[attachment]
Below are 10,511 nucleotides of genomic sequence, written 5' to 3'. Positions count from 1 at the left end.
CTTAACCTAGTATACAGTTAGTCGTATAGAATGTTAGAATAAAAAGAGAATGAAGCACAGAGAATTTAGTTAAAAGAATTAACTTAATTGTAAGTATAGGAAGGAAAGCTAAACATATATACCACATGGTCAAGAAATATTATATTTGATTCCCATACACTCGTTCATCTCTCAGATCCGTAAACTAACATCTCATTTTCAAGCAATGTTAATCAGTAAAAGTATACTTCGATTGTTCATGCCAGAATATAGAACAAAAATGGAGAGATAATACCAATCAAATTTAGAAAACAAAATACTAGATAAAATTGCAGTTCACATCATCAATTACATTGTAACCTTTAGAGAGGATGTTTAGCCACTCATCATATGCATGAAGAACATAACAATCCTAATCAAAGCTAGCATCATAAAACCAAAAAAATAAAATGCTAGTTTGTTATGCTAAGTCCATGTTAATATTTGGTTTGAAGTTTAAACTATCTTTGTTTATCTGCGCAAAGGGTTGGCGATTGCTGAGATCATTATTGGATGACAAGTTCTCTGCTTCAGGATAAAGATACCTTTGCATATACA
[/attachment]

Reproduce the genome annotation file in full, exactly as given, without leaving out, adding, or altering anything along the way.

Below are 10,511 nucleotides of genomic sequence, written 5' to 3'. Positions count from 1 at the left end.
CTTAACCTAGTATACAGTTAGTCGTATAGAATGTTAGAATAAAAAGAGAATGAAGCACAGAGAATTTAGTTAAAAGAATTAACTTAATTGTAAGTATAGGAAGGAAAGCTAAACATATATACCACATGGTCAAGAAATATTATATTTGATTCCCATACACTCGTTCATCTCTCAGATCCGTAAACTAACATCTCATTTTCAAGCAATGTTAATCAGTAAAAGTATACTTCGATTGTTCATGCCAGAATATAGAACAAAAATGGAGAGATAATACCAATCAAATTTAGAAAACAAAATACTAGATAAAATTGCAGTTCACATCATCAATTACATTGTAACCTTTAGAGAGGATGTTTAGCCACTCATCATATGCATGAAGAACATAACAATCCTAATCAAAGCTAGCATCATAAAACCAAAAAAATAAAATGCTAGTTTGTTATGCTAAGTCCATGTTAATATTTGGTTTGAAGTTTAAACTATCTTTGTTTATCTGCGCAAAGGGTTGGCGATTGCTGAGATCATTATTGGATGACAAGTTCTCTGCTTCAGGATAAAGATACCTTTGCATATACA